Web lists-archives.com

Re: [Idea] Debian User Repository? (Not simply mimicing AUR)




fwiw,  our organization doesn't have any debian devs.  We have a few packages that we develop and deploy
for our internal needs, and make available to the internet with public repositories.  they are (perhaps not perfectly) debian compliant packages, but we aren't blessed debian devs (and frankly cannot be bothered to become them.) (fwiw: https://launchpad.net/~ssc-hpc-chp-spc/+archive/ubuntu/metpx-daily )

We have been publishing products on launchpad.net for years.  We were able to do that relatively quickly.  We would love to be able to upstream to debian, but haven't figured it out.  There is a much higher barrier to entry.  Our only option at the moment is likely suse build service, but we haven't bothered to figure that out either... We use ubuntu internally, and that's enough for internal use, so the others are nice to haves.  for nearly anything on launchpad, it should be pretty straightforward for adapt to whatever gets done for debian.  It also provides an intermediate on-ramp for gettting packages into Debian.

as non-debian devs, something like launchpad looks useful to us.

On Sun, Apr 7, 2019 at 9:54 AM Karsten Merker <merker@xxxxxxxxxx> wrote:
On Sun, Apr 07, 2019 at 01:26:12PM +0000, Mo Zhou wrote:

> The absense of a centralized, informal Debian package repository where
> trusted users could upload their own packaging scripts has been
> long-forgotten. As an inevitable result, many user packaging scripts
> exist in the wild, scattered like stars in the sky, with varied
> packaging quality. Their existence reflects our users' demand,
> especially the experienced ones', that has not been satisfied by the
> Debian archive. Such idea about informal packaging repository has been
> demonstrated successful by the Archlinux User Repository (AUR). Hence,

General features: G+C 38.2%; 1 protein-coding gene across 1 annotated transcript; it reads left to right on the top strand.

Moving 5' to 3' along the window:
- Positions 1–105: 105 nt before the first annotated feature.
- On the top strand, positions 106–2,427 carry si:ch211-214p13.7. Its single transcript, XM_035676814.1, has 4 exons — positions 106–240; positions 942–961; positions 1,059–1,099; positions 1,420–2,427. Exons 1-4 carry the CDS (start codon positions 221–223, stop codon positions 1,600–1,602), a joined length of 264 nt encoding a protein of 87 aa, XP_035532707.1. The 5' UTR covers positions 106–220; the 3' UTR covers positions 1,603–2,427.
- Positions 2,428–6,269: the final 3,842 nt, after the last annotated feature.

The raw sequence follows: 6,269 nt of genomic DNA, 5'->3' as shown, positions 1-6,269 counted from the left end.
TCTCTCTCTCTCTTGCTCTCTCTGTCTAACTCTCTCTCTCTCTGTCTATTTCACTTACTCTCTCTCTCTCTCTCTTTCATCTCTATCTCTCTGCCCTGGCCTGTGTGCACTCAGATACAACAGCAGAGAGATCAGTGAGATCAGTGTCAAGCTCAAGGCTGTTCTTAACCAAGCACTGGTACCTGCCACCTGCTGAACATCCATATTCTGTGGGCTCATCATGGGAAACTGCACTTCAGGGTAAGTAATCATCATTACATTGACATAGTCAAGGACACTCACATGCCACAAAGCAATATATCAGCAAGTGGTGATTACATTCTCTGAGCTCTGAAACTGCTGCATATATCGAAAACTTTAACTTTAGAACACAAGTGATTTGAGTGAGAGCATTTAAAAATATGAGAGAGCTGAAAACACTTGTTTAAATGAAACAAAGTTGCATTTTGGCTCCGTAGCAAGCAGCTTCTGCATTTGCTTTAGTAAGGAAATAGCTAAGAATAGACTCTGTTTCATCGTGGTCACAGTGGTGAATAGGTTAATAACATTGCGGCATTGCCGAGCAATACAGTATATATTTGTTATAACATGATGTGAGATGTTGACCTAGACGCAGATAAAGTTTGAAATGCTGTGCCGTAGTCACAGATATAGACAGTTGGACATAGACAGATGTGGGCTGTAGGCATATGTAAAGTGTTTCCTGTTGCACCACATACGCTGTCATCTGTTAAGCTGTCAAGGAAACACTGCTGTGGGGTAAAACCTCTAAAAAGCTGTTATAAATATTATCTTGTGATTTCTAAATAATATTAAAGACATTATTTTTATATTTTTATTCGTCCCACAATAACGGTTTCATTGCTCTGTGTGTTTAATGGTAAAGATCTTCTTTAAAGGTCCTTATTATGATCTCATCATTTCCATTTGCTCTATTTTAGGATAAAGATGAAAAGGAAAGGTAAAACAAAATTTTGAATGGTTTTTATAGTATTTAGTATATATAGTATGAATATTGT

> it should be valuable to think about it for Debian.
>
> Assume that Debian has an informal packaging repository similar to AUR,
> which distrbutes packaging scripts only and requires to be built
> locally. According to my observation and experience, such a repository:
>
> 1. Allows packaging in some compromised manner to exist, which means
> they dont fully comply with DFSG or Policy. This makes great sense for
> several kinds of packages:
>
> (1) Packages that are extremely hard to made compliant to Policy. For
> example, bazel the build system of TensorFlow and other Google products
> - No Debian Developer can make it meet the Policy's requirement without
> great sacrifice. The outcome doesn't worth the waste in time and energy.

This is something that would probably be acceptable to me on
Debian-hosted infrastructure, but ...

> (2) Dirty but useful non-free blobs, such as nvidia's cuDNN (CUDA Deep
> Neural Network) library, which dominates the field of high performance
> neural network training and inference. I really hate reading NVIDIA's
> non-free legal texts, and in such repository we can avoid reading the
> license and just get the scutwork done and make users happy.
>
> (3) Data with obscure licensing. In this repository we can feel free to
> package pre-trained neural networks or training data without carefully
> examing the licensing.

... this is something that I personally have a big problem with
because it would set a precedent that I don't want the Debian
project to set.  We as a project host a non-free repository
(which is fine for me), but before we take packages into
non-free, we put a lot of effort into checking the licenses for
problems (besides them being non-free).  Hosting a repository on
Debian infrastructure that effectively states "we don't care for
any license terms" is a no-go for me, even if it contains only
packaging scripts and not the actual non-free components.

Regards,
Karsten
--
Ich widerspreche hiermit ausdrücklich der Nutzung sowie der
Weitergabe meiner personenbezogenen Daten für Zwecke der Werbung
sowie der Markt- oder Meinungsforschung.